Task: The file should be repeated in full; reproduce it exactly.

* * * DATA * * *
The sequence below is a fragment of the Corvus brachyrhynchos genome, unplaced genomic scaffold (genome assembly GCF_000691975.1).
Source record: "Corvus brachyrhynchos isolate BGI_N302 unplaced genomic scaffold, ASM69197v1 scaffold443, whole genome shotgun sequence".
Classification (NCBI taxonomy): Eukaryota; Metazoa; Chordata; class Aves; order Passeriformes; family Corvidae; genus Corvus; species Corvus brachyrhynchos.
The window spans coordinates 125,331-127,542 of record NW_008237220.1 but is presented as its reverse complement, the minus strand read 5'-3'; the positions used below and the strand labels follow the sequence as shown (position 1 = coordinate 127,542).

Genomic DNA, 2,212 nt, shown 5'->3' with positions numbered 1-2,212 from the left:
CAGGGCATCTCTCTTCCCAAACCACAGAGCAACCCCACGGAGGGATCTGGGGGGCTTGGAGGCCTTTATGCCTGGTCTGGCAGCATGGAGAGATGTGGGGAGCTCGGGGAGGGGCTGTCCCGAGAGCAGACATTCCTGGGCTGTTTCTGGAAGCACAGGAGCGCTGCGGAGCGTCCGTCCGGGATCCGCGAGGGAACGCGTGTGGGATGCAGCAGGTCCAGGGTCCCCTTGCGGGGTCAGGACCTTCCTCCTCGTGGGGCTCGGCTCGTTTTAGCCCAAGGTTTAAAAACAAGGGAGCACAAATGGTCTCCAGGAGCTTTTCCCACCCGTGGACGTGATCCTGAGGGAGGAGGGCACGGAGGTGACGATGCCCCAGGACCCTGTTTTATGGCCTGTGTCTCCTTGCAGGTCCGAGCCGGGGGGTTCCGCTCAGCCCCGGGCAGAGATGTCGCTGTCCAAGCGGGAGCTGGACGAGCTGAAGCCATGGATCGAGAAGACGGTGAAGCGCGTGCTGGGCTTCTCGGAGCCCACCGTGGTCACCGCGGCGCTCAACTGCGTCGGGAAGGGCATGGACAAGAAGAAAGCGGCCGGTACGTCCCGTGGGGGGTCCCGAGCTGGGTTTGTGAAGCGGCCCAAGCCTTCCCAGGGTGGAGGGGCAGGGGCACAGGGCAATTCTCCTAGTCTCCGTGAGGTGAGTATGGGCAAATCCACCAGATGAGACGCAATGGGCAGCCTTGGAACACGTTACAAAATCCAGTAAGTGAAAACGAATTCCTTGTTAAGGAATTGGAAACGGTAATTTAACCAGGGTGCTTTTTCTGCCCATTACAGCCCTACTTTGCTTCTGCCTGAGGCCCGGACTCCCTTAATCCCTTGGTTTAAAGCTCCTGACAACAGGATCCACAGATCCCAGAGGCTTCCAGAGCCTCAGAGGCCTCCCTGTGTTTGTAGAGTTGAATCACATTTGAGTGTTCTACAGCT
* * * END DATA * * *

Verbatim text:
The sequence below is a fragment of the Corvus brachyrhynchos genome, unplaced genomic scaffold (genome assembly GCF_000691975.1).
Source record: "Corvus brachyrhynchos isolate BGI_N302 unplaced genomic scaffold, ASM69197v1 scaffold443, whole genome shotgun sequence".
Classification (NCBI taxonomy): Eukaryota; Metazoa; Chordata; class Aves; order Passeriformes; family Corvidae; genus Corvus; species Corvus brachyrhynchos.
The window spans coordinates 125,331-127,542 of record NW_008237220.1 but is presented as its reverse complement, the minus strand read 5'-3'; the positions used below and the strand labels follow the sequence as shown (position 1 = coordinate 127,542).

Genomic DNA, 2,212 nt, shown 5'->3' with positions numbered 1-2,212 from the left:
CAGGGCATCTCTCTTCCCAAACCACAGAGCAACCCCACGGAGGGATCTGGGGGGCTTGGAGGCCTTTATGCCTGGTCTGGCAGCATGGAGAGATGTGGGGAGCTCGGGGAGGGGCTGTCCCGAGAGCAGACATTCCTGGGCTGTTTCTGGAAGCACAGGAGCGCTGCGGAGCGTCCGTCCGGGATCCGCGAGGGAACGCGTGTGGGATGCAGCAGGTCCAGGGTCCCCTTGCGGGGTCAGGACCTTCCTCCTCGTGGGGCTCGGCTCGTTTTAGCCCAAGGTTTAAAAACAAGGGAGCACAAATGGTCTCCAGGAGCTTTTCCCACCCGTGGACGTGATCCTGAGGGAGGAGGGCACGGAGGTGACGATGCCCCAGGACCCTGTTTTATGGCCTGTGTCTCCTTGCAGGTCCGAGCCGGGGGGTTCCGCTCAGCCCCGGGCAGAGATGTCGCTGTCCAAGCGGGAGCTGGACGAGCTGAAGCCATGGATCGAGAAGACGGTGAAGCGCGTGCTGGGCTTCTCGGAGCCCACCGTGGTCACCGCGGCGCTCAACTGCGTCGGGAAGGGCATGGACAAGAAGAAAGCGGCCGGTACGTCCCGTGGGGGGTCCCGAGCTGGGTTTGTGAAGCGGCCCAAGCCTTCCCAGGGTGGAGGGGCAGGGGCACAGGGCAATTCTCCTAGTCTCCGTGAGGTGAGTATGGGCAAATCCACCAGATGAGACGCAATGGGCAGCCTTGGAACACGTTACAAAATCCAGTAAGTGAAAACGAATTCCTTGTTAAGGAATTGGAAACGGTAATTTAACCAGGGTGCTTTTTCTGCCCATTACAGCCCTACTTTGCTTCTGCCTGAGGCCCGGACTCCCTTAATCCCTTGGTTTAAAGCTCCTGACAACAGGATCCACAGATCCCAGAGGCTTCCAGAGCCTCAGAGGCCTCCCTGTGTTTGTAGAGTTGAATCACATTTGAGTGTTCTACAGCT